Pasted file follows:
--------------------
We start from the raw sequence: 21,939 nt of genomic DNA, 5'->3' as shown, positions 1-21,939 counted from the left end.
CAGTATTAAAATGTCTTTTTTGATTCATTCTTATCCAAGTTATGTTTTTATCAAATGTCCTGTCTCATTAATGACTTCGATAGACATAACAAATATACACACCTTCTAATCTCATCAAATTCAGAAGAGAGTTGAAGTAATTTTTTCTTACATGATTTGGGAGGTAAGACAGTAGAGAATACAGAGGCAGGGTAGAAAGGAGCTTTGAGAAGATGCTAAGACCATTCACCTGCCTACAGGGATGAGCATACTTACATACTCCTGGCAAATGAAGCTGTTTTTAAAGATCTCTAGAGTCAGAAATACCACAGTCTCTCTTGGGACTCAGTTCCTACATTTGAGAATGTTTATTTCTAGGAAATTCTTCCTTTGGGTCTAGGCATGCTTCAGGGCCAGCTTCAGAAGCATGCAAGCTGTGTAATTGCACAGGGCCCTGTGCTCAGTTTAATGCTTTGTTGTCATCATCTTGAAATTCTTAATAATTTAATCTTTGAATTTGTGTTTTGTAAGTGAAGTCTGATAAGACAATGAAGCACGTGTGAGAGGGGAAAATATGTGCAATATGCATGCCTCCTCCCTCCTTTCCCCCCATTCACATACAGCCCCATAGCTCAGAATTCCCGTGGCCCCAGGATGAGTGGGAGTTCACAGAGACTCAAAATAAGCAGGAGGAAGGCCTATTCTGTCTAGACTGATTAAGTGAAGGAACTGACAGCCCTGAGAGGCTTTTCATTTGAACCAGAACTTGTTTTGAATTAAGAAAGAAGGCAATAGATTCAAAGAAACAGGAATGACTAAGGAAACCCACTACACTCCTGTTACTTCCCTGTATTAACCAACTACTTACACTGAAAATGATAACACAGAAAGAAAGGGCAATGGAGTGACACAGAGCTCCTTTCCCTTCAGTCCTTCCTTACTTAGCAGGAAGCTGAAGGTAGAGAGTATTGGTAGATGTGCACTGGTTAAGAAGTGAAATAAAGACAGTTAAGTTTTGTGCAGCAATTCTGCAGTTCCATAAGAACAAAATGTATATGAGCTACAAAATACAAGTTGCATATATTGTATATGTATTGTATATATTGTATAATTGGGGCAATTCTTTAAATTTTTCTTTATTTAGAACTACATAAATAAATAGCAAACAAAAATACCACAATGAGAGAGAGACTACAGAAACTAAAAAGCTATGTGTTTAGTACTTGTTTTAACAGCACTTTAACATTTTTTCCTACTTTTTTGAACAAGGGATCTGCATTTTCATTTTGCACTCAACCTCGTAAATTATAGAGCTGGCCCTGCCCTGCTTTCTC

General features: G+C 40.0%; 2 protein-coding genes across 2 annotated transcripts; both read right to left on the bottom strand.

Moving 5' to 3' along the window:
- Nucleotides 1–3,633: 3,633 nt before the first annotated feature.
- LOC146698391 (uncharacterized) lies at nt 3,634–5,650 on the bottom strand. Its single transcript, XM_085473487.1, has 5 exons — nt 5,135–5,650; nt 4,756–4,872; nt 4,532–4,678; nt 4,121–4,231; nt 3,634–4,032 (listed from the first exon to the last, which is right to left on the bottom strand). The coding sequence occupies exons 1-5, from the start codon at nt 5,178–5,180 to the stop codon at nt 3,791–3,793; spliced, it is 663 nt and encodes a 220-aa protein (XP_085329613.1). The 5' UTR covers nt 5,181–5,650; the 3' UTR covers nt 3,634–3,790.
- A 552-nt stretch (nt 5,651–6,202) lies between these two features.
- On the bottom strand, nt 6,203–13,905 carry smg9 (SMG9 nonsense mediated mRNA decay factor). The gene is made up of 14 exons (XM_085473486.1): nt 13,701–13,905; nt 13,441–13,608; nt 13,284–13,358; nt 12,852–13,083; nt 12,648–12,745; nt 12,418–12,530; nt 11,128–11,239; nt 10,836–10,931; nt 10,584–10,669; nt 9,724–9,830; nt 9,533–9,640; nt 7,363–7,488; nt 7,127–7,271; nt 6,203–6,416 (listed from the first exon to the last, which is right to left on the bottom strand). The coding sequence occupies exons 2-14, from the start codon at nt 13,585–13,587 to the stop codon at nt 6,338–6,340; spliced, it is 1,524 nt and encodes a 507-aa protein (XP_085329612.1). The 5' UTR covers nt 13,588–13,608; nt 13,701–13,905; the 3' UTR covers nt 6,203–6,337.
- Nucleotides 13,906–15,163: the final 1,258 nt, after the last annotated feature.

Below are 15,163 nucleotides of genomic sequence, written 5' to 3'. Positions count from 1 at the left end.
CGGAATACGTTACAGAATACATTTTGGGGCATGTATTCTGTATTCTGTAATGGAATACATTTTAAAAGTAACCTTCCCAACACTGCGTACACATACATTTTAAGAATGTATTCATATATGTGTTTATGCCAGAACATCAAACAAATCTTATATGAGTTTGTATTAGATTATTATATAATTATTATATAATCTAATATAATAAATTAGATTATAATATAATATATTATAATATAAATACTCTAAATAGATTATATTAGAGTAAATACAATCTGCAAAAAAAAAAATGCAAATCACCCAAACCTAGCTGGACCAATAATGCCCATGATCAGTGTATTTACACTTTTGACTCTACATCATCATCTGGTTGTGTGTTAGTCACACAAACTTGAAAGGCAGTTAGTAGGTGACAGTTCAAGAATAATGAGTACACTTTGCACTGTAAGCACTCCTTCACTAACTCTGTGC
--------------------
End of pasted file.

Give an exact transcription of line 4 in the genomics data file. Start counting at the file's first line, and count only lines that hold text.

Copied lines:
Moving 5' to 3' along the window: